Improving learning efficiency of factual knowledge in medical education

D. Dante Yeh, Yoon Soo Park

Research output: Contribution to journalArticlepeer-review

21 Scopus citations


Objective The purpose of this review is to synthesize recent literature relating to factual knowledge acquisition and retention and to explore its applications to medical education. Results Distributing, or spacing, practice is superior to massed practice (i.e. cramming). Testing, compared to re-study, produces better learning and knowledge retention, especially if tested as retrieval format (short answer) rather than recognition format (multiple choice). Feedback is important to solidify the testing effect. Conclusions Learning basic factual knowledge is often overlooked and under-appreciated in medical education. Implications for applying these concepts to smartphones are discussed; smartphones are owned by the majority of medical trainees and can be used to deploy evidence-based educational methods to greatly enhance learning of factual knowledge.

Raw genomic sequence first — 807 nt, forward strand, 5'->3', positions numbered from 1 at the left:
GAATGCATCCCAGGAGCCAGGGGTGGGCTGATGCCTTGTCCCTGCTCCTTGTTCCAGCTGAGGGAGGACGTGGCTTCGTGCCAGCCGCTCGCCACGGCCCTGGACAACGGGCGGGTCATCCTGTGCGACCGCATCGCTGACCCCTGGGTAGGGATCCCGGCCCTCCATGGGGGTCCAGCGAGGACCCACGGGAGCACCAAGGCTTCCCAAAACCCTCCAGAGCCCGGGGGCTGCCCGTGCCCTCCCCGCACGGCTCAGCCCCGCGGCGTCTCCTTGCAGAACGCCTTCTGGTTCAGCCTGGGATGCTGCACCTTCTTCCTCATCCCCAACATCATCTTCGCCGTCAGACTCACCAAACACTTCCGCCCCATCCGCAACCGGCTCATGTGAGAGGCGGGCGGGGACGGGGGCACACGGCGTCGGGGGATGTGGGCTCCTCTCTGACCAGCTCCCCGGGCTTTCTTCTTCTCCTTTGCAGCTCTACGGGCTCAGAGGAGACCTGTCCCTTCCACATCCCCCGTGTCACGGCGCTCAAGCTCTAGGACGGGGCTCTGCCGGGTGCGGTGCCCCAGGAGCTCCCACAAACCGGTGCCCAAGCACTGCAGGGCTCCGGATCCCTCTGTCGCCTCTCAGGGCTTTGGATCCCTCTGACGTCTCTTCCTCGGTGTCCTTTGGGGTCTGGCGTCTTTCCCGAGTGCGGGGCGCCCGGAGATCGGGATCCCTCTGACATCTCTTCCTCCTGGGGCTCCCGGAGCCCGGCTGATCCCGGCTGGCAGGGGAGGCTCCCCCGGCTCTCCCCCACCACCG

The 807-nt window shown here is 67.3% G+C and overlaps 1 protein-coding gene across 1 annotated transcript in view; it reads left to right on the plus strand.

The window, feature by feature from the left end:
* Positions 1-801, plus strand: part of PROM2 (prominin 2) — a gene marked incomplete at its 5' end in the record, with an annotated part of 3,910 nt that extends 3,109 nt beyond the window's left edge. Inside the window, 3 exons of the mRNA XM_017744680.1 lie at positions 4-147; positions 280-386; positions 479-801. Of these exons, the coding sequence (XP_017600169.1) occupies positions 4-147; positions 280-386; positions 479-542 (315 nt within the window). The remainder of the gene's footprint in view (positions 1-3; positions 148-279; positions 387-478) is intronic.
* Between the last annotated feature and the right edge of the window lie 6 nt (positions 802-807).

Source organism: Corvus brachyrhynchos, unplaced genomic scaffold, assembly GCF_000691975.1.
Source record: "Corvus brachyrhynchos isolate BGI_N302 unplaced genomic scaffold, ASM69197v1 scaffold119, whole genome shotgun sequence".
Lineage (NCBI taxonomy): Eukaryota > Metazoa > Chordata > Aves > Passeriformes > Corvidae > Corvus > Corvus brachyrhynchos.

Original languageEnglish (US)
Pages (from-to)882-889
Number of pages8
JournalJournal of Surgical Education
Issue number5
StatePublished - 2015
Externally publishedYes


  • distributive practice
  • feedback
  • medical education
  • smartphones
  • testing effect

ASJC Scopus subject areas

  • Surgery
  • Education


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